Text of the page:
Cyber attacks, security breaches, and computer viruses could harm our business, reputation, brand and operating results.

Cyber attacks, security breaches, and computer viruses have occurred on our systems in the past and may occur on our systems in the future. We store sensitive information, including personal information about our employees.  In addition, our games involve the storage and transmission of players’ personal information in our facilities and on our equipment, networks and corporate systems run by us or managed by third-parties including Apple, Google, and Facebook.   Security breaches of our systems or the systems of third-parties on which we rely could expose us to litigation, remediation costs, increased costs for security measures, loss of revenue, damage to our reputation and potential liability.  Our player data,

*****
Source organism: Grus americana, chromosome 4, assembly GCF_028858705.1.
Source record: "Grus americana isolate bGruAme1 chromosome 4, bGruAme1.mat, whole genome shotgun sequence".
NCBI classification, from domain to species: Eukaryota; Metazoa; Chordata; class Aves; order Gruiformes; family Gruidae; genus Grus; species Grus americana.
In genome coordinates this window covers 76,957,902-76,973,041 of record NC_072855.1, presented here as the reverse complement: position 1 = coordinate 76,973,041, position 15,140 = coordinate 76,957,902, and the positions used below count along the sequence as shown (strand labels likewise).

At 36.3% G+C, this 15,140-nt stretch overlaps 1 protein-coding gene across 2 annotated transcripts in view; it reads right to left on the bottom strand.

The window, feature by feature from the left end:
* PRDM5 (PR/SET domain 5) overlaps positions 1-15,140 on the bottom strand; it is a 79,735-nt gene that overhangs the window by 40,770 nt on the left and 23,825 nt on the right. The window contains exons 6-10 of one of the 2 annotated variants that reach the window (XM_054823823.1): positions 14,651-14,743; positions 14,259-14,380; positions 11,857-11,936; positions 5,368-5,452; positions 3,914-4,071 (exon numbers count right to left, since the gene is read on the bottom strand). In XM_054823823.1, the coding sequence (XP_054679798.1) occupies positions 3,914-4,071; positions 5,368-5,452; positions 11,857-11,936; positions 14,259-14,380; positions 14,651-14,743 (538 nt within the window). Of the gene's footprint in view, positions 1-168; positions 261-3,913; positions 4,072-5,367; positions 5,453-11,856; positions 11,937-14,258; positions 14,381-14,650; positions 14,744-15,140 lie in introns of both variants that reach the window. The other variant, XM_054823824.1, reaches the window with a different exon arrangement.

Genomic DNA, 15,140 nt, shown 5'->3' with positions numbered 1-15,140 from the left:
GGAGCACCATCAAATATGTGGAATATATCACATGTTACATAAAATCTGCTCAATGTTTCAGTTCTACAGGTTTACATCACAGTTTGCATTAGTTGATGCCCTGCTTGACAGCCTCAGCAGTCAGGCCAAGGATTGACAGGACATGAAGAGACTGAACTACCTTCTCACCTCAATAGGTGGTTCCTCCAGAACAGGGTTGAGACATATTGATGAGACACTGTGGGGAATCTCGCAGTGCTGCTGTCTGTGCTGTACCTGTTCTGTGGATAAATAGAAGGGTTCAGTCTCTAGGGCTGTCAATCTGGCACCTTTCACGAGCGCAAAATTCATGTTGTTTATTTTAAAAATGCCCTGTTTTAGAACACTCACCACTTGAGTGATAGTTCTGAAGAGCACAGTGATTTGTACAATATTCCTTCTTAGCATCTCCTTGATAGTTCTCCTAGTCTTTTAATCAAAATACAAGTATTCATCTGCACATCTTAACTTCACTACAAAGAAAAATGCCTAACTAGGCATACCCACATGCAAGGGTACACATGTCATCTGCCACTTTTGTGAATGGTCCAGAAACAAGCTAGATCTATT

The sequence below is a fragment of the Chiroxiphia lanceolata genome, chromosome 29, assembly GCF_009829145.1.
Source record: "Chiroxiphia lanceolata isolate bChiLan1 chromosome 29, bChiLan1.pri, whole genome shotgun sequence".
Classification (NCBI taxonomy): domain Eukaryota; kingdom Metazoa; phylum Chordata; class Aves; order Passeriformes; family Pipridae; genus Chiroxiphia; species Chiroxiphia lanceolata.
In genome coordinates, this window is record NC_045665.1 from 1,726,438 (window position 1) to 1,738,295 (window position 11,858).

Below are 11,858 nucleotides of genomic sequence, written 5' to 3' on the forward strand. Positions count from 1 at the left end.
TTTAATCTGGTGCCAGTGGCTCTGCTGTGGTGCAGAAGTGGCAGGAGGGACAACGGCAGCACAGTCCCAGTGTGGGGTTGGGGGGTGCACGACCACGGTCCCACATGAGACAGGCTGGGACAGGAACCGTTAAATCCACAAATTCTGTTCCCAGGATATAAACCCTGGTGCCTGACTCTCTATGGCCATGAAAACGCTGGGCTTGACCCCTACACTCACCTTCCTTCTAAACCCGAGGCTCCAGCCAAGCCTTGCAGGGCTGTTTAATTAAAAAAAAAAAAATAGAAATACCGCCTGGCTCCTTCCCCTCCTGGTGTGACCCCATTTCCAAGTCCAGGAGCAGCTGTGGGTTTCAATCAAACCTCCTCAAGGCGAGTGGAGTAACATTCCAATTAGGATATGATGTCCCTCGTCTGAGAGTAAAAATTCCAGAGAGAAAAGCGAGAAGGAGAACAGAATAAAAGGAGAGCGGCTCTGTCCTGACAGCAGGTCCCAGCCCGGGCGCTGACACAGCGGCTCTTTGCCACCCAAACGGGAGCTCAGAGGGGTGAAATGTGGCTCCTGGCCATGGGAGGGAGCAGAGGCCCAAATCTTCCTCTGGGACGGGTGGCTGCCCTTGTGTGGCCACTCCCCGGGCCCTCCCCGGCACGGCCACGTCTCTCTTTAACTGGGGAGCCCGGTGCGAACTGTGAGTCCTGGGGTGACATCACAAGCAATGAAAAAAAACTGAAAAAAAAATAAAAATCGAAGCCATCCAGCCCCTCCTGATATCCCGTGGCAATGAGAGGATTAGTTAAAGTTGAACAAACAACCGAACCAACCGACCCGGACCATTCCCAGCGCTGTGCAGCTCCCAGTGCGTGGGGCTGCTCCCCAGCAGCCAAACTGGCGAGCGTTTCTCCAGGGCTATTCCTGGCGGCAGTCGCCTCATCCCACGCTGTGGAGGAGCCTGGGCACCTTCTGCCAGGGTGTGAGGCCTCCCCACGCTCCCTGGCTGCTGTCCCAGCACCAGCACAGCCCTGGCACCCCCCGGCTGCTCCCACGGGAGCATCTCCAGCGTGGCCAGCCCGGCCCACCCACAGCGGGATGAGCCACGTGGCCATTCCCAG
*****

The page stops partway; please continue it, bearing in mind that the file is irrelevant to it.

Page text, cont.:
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corporate systems, third-party systems and security measures may be breached due to the actions of outside parties, employee error, malfeasance, a combination of these, or otherwise, and, as a result, an unauthorized party may obtain access to our data, our employees’ data, our players’ data or our advertisers’ data. We were the victim of a cyber attack in early November 2014, when an animal rights group took down our main website and user forums, and in January 2016 another cyber attack caused us to take down our user forums for nearly a week.  In October 2013, we were also the victim of a “CryptoLocker” ransomware attack that temporarily prevented our access to sensitive company files.  Although these incidents did not result in a material loss of revenue, any future incidents, particularly of longer duration, could damage our brand and reputation and result in a material loss of revenue.  Maintaining an international presence in China and elsewhere, we may place ourselves at increased risk of cyber attacks, such as the denial of service attacks that affected Sony Pictures in the fourth quarter of 2014.  In addition, as highlighted by recent reports that ISIS terrorists may have used Sony’s PlayStation 4 network to plan attacks, the chat and other social features in our games could potentially be used by terrorist organizations or other criminals to communicate or for other nefarious purposes, which could severely damage our brand and reputation.  If an actual or perceived security breach occurs, the market perception of the effectiveness of our security measures could be harmed, we could lose players and advertisers, and we could suffer significant legal and financial harm due to such events or in connection with remediation efforts, investigation costs or penalties, changed security and system protection measures. Any of these actions could have a material and adverse effect on our business, reputation and operating results.